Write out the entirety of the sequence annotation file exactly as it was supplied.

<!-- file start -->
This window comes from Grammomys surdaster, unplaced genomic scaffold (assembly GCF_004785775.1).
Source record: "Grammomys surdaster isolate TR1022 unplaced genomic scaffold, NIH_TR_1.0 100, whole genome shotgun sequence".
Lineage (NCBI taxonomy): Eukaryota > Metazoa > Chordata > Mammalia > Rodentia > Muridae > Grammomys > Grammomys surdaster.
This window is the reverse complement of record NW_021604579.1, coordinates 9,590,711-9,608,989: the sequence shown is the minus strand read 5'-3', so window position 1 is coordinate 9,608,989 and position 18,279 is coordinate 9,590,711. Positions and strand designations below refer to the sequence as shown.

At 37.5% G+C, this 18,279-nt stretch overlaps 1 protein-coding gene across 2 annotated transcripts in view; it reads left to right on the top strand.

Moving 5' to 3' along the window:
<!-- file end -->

This window comes from Grammomys surdaster, unplaced genomic scaffold (assembly GCF_004785775.1).
Source record: "Grammomys surdaster isolate TR1022 unplaced genomic scaffold, NIH_TR_1.0 100, whole genome shotgun sequence".
Lineage (NCBI taxonomy): Eukaryota > Metazoa > Chordata > Mammalia > Rodentia > Muridae > Grammomys > Grammomys surdaster.
This window is the reverse complement of record NW_021604579.1, coordinates 9,590,711-9,608,989: the sequence shown is the minus strand read 5'-3', so window position 1 is coordinate 9,608,989 and position 18,279 is coordinate 9,590,711. Positions and strand designations below refer to the sequence as shown.

At 37.5% G+C, this 18,279-nt stretch overlaps 1 protein-coding gene across 2 annotated transcripts in view; it reads left to right on the top strand.

Moving 5' to 3' along the window: